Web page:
Health Protection Agency howler highlights official incompetence

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11.01.2009, 16:33:0511.01.09
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Health Protection Agency howler

Uranium toxicity calculations defeat the best brains at Britain's statutory radiation risk agency

 

The Radiation Protection Department of the UK Health Protection Agency (HPA-RPD) has released a "technical response" to questions from the Low Level Radiation Campaign (LLRC). It contains an elementary error in labeling a graph and raises serious doubts about the HPA's competence to advise British authorities on radiation risk, which is the statutory function of its Radiation Protection Department (it used to be the National Radiological Protection Board).

The error concerns evidence for the so-called Secondary Photoelectron Effect (SPE) submitted to HPA by us during a recent consultation on Solid Radioactive Waste Disposal. The Secondary Photoelectron Effect has the potential to explain why releases of some kinds of material from nuclear processes are associated with increased rates of disease.

Elements of high atomic number are known to have a very large ability to block and absorb photons of background radiation. The energy of incident gamma photons is transferred to electrons in the electron cloud of the element's atoms; the absorbed energy causes electrons to be ejected into each atom's immediate vicinity.

This is of particular concern for Uranium, which has a high affinity for the phosphate in the DNA molecule. At quite low ambient levels, DNA becomes saturated with Uranium. This means that DNA begins to act as an antenna, as the Uranium intercepts photons from background gamma fields and re-emits their energy precisely where it will do the most damage. Actual particles of Uranium from nuclear bombs and reactors or from the use of Uranium weaponry will behave in a similar way.

These concerns have been published:

  • Busby C (2005) "Depleted Uranium weapons, Metal Particles, and Radiation Dose"; European Journal of Biology and Bioelectromagnetics Vol 1 No 1 p 82-93 www.ebab.eu.com
  • Busby C (2005) "Does Uranium Contamination amplify natural background radiation dose to DNA?" European Journal of Biology and Bioelectromagnetics Vol 1 No 2 p 120-131 www.ebab.eu.com
  • "Advanced Biochemical and Biophysical Aspects of Uranium Contamination". Chris Busby and Ewald Schnug: Institute of Plant Nutrition and Soil Science, Federal Agricultural Research Centre (FAL), Bundesallee 50, D-38116 Braunschweig, Germany in "Loads and Fate of Fertilizer-Derived Uranium", pp. 11-12 Edited by L.J. De Kok & E. Schnug  © 2007 Backhuys Publishers, Leiden, The Netherlands
  • The Final Report of the Depleted Uranium Oversight Board Submitted to the Undersecretary of State for Defence, February 2007
  • http://www.newscientist.com/channel/health/mg19926723.800-how-war-debris-could-cause-cancer.html
  • http://news.ulster.ac.uk/releases/2008/4002.html
  • UNIDIR 3 – United Nations Institute for Disarmament Research "Disarmament Forum 3; Uranium Weapons", UNIDIR/DF/2008/3 ISSN 1020-7287

Detailed calculations by researchers show that genetic damage caused by secondary photoelectrons from Uranium would be 1500 times greater than from the inherent radioactivity of the Uranium itself.

 

On 9th December LLRC received a detailed response, reportedly prepared by John Harrison, Head of the HPA's Dose Assessments Department. In two ways it attempts to diminish the importance of the Uranium photoelectron effect.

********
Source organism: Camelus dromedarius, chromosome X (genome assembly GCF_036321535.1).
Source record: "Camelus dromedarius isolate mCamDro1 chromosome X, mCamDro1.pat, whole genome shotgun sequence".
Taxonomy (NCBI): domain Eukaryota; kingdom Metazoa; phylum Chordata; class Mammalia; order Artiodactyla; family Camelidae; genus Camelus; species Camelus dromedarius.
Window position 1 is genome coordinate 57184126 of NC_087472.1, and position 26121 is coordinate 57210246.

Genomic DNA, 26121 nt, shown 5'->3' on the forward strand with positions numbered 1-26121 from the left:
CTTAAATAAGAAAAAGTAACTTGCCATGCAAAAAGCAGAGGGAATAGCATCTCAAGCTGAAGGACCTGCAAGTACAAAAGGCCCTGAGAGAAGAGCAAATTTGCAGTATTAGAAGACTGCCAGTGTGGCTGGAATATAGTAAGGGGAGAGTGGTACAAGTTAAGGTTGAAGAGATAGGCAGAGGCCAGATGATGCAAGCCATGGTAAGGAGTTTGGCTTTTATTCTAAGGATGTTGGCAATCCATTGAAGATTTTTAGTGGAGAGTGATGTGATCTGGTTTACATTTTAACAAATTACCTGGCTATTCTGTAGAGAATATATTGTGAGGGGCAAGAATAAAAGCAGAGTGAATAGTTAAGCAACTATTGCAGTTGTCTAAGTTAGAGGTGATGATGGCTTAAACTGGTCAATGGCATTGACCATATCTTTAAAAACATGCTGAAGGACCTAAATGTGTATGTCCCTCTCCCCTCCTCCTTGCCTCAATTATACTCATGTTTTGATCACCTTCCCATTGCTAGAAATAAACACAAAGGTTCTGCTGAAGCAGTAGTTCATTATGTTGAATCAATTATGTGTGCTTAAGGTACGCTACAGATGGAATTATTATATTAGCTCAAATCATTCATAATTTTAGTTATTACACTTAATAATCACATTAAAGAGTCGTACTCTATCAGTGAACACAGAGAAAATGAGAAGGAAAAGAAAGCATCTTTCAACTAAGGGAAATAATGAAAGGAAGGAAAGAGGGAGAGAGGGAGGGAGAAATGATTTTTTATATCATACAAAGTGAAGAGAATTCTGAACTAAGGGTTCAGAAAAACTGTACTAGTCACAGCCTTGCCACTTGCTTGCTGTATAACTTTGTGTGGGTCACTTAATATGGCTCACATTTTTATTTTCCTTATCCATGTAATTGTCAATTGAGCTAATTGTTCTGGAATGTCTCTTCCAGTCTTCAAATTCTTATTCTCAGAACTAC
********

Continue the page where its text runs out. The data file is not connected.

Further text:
·        First, it ignores the binding of Uranium to DNA, and presents calculations of average energy absorbed in a hypothetical block of tissue into which Uranium has (unrealistically) been uniformly dispersed.  This results in a slight enhancement of average absorbed dose to the tissue.

·        Second, it displays graphs purporting to show that the increased absorption by Uranium relative to uncontaminated muscle tissue is a modest 200-fold. To achieve this it compares, on the same axis, the mass energy absorption coefficient ratio for the two different substances with both different absorption coefficients and different densities. This is a mathematical impossibility; the axis label cannot exist as a physical unit. A short paper outlining the HPA's error and recalculating the comparison using correct data from the US National Institute of Science and Technology is at http://www.llrc.org/wobblyscience/subtopic/uraniumhowler.htm. It shows that the result is 20 times greater than HPA calculated, because the HPA forgot that Uranium is  about 20 times more dense than living tissue. 

The HPA paper acknowledges that little is known about sub-cellular distribution of Uranium in vivo, but as far as we know has no plans to fill the knowledge gap.

HPA also ignores the impact of Uranium particles such as those from Depleted Uranium weapons; the Photoelectron Effect is particularly important for such particles.

In February Dr. Harrison is due to make a presentation to the 5th International Conference on the Effects of Low Dose Radiation (3rd - 5th February 2009, Millennium Point, Birmingham: http://www.ldr09.com/ibis/ldr09/home).

His topic is Internal Dosimetry – Recent Developments.

Readers might be interested to know that at the 3rd International Conference in Stratford on Avon, England in May 1997, the Low Level Radiation Campaign conducted a Non-Violent Direct Action; the figure of Death chained himself to the podium while Sir Richard Doll gave his keynote address and activists gave a copy of Chris Busby's Wings of Death to every delegate. At the 4th Conference in Oxford in 2002 Chris Busby was an invited speaker on the health effects of low doses of radiation.

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